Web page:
When I know I am heading back to Saruni Samburu I start to feel excitement about two months before I’m even due to arrive there. Back in my early days starting out in the safari industry I pestered my boss to let me visit this magical place not long after it was built. I could just tell I was going to love it. The drive from Buffalo Springs airstrip in those days used to be straight through the park, a leisurely game drive amongst elephant and lion was to be expected but even then, the first time I arrived, I couldn’t wait to get to this mystical lodge based up on a flat hot rock in the remote Kalama Conservancy (bordering Samburu National Reserve) – I remember walking through the arched door into the vast open plan main area and literally having to remember to breathe such was the beauty of the view laid out before me.
Now, having even done a stint helping out with front of house there many years ago, that view still astounds me. The combination of the wild drive up a rock face to reach it, the impossibility of building a lodge here, and the clean inviting lines of the lodge itself make for an unrivalled experience of extreme comfort and extreme wilderness all rolled into one. For me this is heaven on earth, and having been fortunate to travel the length and breadth of East and Southern Africa looking for the most extraordinary properties there are, I can confirm this is certainly one of them. There is no other property in Africa built in such an environment and it cannot help to enchant everyone that goes there.
Watching a Lioness Hunt in Samburu:
In the distance the Samburu sacred mountain of Ololokwe has always winked at me invitingly – it has been on my hit list for years – you climb it in around four or five hours and come down in two. The views from up there are reportedly mind blowing, which is hard to imagine when you’re still trying to take in every inch of the view from the lodge. As soon as I landed at Kalama airstrip I asked excitedly about the possibility of climbing it the next day – Francis our guide looked dubious. The recent storms had made the footing pretty treacherous. Tom the manager and Francis eventually managed to talk me out of it, not least because I suddenly had a vision of myself coming down Ololokwe at one hundred miles an hour on my bottom – at least it gives me a reason to come back.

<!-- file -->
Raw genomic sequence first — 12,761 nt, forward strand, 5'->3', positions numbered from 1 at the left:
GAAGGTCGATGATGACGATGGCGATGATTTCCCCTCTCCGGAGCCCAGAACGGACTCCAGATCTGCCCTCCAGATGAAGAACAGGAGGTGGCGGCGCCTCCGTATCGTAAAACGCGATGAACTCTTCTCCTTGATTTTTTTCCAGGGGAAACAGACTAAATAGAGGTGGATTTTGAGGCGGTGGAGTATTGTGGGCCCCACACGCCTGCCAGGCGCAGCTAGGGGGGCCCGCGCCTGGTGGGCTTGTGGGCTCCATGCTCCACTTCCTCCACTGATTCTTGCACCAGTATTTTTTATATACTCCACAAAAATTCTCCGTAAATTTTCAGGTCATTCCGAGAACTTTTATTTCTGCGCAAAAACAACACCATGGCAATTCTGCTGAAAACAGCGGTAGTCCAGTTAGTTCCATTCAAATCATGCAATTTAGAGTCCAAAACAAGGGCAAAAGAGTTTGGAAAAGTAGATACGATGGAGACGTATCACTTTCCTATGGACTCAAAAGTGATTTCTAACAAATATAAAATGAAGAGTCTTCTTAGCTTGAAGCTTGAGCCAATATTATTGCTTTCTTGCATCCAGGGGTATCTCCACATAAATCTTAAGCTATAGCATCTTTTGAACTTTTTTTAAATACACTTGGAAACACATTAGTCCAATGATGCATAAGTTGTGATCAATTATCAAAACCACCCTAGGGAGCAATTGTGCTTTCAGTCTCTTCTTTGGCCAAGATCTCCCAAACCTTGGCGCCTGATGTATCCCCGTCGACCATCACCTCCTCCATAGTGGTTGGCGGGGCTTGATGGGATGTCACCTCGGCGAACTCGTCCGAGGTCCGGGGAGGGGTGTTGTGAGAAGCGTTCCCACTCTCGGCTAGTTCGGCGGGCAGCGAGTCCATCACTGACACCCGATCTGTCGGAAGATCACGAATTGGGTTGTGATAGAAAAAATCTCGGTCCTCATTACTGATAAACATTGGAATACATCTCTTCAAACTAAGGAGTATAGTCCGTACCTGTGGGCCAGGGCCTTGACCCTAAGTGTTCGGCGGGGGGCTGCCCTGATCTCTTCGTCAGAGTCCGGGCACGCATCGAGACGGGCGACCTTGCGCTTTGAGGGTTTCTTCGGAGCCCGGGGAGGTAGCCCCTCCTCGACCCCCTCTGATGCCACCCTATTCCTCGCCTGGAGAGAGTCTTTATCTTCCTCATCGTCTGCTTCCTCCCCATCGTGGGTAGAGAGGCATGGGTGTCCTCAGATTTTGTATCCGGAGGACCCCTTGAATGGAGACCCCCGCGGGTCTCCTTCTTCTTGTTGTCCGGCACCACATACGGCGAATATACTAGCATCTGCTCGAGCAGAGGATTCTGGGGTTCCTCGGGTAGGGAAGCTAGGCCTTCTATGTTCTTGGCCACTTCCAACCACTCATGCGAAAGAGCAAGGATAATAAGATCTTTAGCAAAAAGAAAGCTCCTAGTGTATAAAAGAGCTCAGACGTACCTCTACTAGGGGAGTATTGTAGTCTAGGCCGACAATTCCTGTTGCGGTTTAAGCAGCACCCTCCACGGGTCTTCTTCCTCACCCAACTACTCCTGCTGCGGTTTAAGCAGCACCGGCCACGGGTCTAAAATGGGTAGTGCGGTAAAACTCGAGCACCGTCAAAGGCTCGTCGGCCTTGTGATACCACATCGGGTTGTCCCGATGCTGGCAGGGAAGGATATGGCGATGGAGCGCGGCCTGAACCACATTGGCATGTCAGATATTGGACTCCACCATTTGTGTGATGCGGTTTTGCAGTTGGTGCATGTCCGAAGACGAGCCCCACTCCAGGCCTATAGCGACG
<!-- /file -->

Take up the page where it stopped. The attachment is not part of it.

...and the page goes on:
The walking at Saruni and in Kalama is a highlight so Francis arranged for myself and my brother to do a fast paced walk following some of the game trails. Our ranger Bati and Francis stopped every now and again to decipher our route – we weren’t walking a standard trail but one the two of them were putting together as we went thanks to our insistence on wanting to walk fast, far and into the wilderness. We covered everything from flat rocky outcrops to sandy tracks and it felt invigoratingly wild – to the point where you never wanted it to end. Francis’s knowledge of everything from tracks to plants was extensive and we couldn’t get enough of everything he had to share. There were certainly some amused faces as I puffed my way back up the hill to the lodge for breakfast, and some jokes circling about my desire to do Ololokwe which is at a much higher altitude.
Riccardo Orizio, Saruni’s owner, has a knack for finding the best guides, waiters and staff – all have wonderful charisma and charm, backed up by infectious enthusiasm for the area they have generally been brought up in. Our local Samburu guide Francis and tracker Emmanuel were one of the best teams I have seen or met in any lodge in Africa. Francis’s knowledge covers everything from wildlife, to geology, stars and plants. But best of all they were fun, everything was met with much hilarity and there was not a dull moment. They both had twinkling eyes full of amusement and could spot wildlife when we couldn’t even see it through the binoculars. One afternoon near the river in the reserve we sat and watched a lone pregnant lioness stalk and hunt warthog, Francis always positioned us in the best spot and knew instinctively what was going to happen. Emmanuel’s clear passion for the wildlife and delight in everything we saw was also infectious. The end of the game drive couldn’t have been more moving. Our vehicle was looking for game in an area completely alone as dusk was falling, I caught the flick of a tail before practically jumping out of my seat with excitement as a beautiful female leopard walked out in front of us – there were high fives and beaming smiles all round as we followed her at a great pace through the bush as she stalked a small impala herd that was heading unknowingly into open ground, luckily for them they made it into the open before she caught up and we had to race out of the reserve and back to camp to avoid missing the curfew. We were all very sad to say goodbye to Francis and Emmanuel at the airstrip and I doubt I will meet another team I would rather go on safari with as much as these two special characters.
The lodge still has the same magic it always had, now slightly bigger and with an extra infinity pool it still feels extremely exclusive with exceptional food, and charismatic efficient staff. It remains my favourite place in Africa, and hopefully with Ololokwe calling it won’t be so long until I return.